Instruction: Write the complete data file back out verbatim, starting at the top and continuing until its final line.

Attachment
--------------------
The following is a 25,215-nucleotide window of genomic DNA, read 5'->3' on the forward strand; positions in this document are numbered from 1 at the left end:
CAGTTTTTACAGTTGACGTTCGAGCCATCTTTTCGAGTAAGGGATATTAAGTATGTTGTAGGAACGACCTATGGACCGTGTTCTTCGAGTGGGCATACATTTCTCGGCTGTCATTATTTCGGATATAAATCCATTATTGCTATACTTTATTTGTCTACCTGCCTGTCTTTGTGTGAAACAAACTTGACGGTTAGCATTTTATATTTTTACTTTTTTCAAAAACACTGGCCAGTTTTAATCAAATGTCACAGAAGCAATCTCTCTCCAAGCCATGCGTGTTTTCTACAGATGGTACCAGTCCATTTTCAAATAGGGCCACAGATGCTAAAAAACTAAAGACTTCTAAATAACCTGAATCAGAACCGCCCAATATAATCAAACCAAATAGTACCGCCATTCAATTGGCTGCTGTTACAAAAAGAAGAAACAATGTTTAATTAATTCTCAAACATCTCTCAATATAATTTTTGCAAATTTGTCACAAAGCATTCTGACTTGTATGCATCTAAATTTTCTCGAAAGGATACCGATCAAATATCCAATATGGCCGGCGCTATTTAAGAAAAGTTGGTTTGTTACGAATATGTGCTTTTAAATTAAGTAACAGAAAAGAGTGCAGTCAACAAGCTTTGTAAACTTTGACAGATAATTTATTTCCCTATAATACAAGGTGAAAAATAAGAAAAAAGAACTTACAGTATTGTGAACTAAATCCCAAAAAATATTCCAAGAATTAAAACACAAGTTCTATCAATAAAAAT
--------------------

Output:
The following is a 25,215-nucleotide window of genomic DNA, read 5'->3' on the forward strand; positions in this document are numbered from 1 at the left end:
CAGTTTTTACAGTTGACGTTCGAGCCATCTTTTCGAGTAAGGGATATTAAGTATGTTGTAGGAACGACCTATGGACCGTGTTCTTCGAGTGGGCATACATTTCTCGGCTGTCATTATTTCGGATATAAATCCATTATTGCTATACTTTATTTGTCTACCTGCCTGTCTTTGTGTGAAACAAACTTGACGGTTAGCATTTTATATTTTTACTTTTTTCAAAAACACTGGCCAGTTTTAATCAAATGTCACAGAAGCAATCTCTCTCCAAGCCATGCGTGTTTTCTACAGATGGTACCAGTCCATTTTCAAATAGGGCCACAGATGCTAAAAAACTAAAGACTTCTAAATAACCTGAATCAGAACCGCCCAATATAATCAAACCAAATAGTACCGCCATTCAATTGGCTGCTGTTACAAAAAGAAGAAACAATGTTTAATTAATTCTCAAACATCTCTCAATATAATTTTTGCAAATTTGTCACAAAGCATTCTGACTTGTATGCATCTAAATTTTCTCGAAAGGATACCGATCAAATATCCAATATGGCCGGCGCTATTTAAGAAAAGTTGGTTTGTTACGAATATGTGCTTTTAAATTAAGTAACAGAAAAGAGTGCAGTCAACAAGCTTTGTAAACTTTGACAGATAATTTATTTCCCTATAATACAAGGTGAAAAATAAGAAAAAAGAACTTACAGTATTGTGAACTAAATCCCAAAAAATATTCCAAGAATTAAAACACAAGTTCTATCAATAAAAAT